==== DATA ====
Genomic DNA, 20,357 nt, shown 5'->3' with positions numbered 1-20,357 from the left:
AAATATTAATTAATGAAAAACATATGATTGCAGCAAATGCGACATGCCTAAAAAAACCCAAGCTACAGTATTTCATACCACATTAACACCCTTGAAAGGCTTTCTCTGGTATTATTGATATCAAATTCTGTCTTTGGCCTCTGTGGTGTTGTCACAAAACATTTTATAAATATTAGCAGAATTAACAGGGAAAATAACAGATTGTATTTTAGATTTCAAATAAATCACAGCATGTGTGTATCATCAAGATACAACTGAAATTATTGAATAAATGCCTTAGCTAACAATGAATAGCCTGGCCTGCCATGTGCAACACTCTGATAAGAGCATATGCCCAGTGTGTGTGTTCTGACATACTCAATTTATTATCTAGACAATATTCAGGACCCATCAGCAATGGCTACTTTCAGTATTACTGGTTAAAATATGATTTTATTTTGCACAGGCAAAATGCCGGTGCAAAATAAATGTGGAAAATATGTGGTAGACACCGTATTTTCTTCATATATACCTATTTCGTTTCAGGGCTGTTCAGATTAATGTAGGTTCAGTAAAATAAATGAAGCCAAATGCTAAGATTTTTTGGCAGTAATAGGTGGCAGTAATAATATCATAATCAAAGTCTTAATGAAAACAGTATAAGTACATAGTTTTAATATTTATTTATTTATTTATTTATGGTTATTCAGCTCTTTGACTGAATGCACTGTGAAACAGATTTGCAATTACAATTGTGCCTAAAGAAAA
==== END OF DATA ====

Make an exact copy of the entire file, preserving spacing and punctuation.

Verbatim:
Genomic DNA, 20,357 nt, shown 5'->3' with positions numbered 1-20,357 from the left:
AAATATTAATTAATGAAAAACATATGATTGCAGCAAATGCGACATGCCTAAAAAAACCCAAGCTACAGTATTTCATACCACATTAACACCCTTGAAAGGCTTTCTCTGGTATTATTGATATCAAATTCTGTCTTTGGCCTCTGTGGTGTTGTCACAAAACATTTTATAAATATTAGCAGAATTAACAGGGAAAATAACAGATTGTATTTTAGATTTCAAATAAATCACAGCATGTGTGTATCATCAAGATACAACTGAAATTATTGAATAAATGCCTTAGCTAACAATGAATAGCCTGGCCTGCCATGTGCAACACTCTGATAAGAGCATATGCCCAGTGTGTGTGTTCTGACATACTCAATTTATTATCTAGACAATATTCAGGACCCATCAGCAATGGCTACTTTCAGTATTACTGGTTAAAATATGATTTTATTTTGCACAGGCAAAATGCCGGTGCAAAATAAATGTGGAAAATATGTGGTAGACACCGTATTTTCTTCATATATACCTATTTCGTTTCAGGGCTGTTCAGATTAATGTAGGTTCAGTAAAATAAATGAAGCCAAATGCTAAGATTTTTTGGCAGTAATAGGTGGCAGTAATAATATCATAATCAAAGTCTTAATGAAAACAGTATAAGTACATAGTTTTAATATTTATTTATTTATTTATTTATGGTTATTCAGCTCTTTGACTGAATGCACTGTGAAACAGATTTGCAATTACAATTGTGCCTAAAGAAAA